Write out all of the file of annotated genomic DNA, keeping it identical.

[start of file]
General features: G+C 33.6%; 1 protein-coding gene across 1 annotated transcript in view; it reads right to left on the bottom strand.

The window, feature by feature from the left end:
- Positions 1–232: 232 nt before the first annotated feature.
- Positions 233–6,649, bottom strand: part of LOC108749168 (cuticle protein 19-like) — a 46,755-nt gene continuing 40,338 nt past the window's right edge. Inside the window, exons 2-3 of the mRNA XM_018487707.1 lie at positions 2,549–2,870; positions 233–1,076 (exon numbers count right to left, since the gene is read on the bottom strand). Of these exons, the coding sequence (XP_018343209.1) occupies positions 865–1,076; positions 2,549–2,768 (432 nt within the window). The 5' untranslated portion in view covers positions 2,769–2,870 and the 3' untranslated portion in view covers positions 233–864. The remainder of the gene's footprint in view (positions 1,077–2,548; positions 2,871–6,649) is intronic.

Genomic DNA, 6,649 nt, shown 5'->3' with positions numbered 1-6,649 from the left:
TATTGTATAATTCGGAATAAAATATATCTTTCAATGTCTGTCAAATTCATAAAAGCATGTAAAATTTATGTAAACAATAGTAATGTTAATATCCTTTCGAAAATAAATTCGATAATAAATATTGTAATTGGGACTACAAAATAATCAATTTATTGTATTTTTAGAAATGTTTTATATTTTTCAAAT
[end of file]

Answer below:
General features: G+C 33.6%; 1 protein-coding gene across 1 annotated transcript in view; it reads right to left on the bottom strand.

The window, feature by feature from the left end:
- Positions 1–232: 232 nt before the first annotated feature.
- Positions 233–6,649, bottom strand: part of LOC108749168 (cuticle protein 19-like) — a 46,755-nt gene continuing 40,338 nt past the window's right edge. Inside the window, exons 2-3 of the mRNA XM_018487707.1 lie at positions 2,549–2,870; positions 233–1,076 (exon numbers count right to left, since the gene is read on the bottom strand). Of these exons, the coding sequence (XP_018343209.1) occupies positions 865–1,076; positions 2,549–2,768 (432 nt within the window). The 5' untranslated portion in view covers positions 2,769–2,870 and the 3' untranslated portion in view covers positions 233–864. The remainder of the gene's footprint in view (positions 1,077–2,548; positions 2,871–6,649) is intronic.

Genomic DNA, 6,649 nt, shown 5'->3' with positions numbered 1-6,649 from the left:
TATTGTATAATTCGGAATAAAATATATCTTTCAATGTCTGTCAAATTCATAAAAGCATGTAAAATTTATGTAAACAATAGTAATGTTAATATCCTTTCGAAAATAAATTCGATAATAAATATTGTAATTGGGACTACAAAATAATCAATTTATTGTATTTTTAGAAATGTTTTATATTTTTCAAAT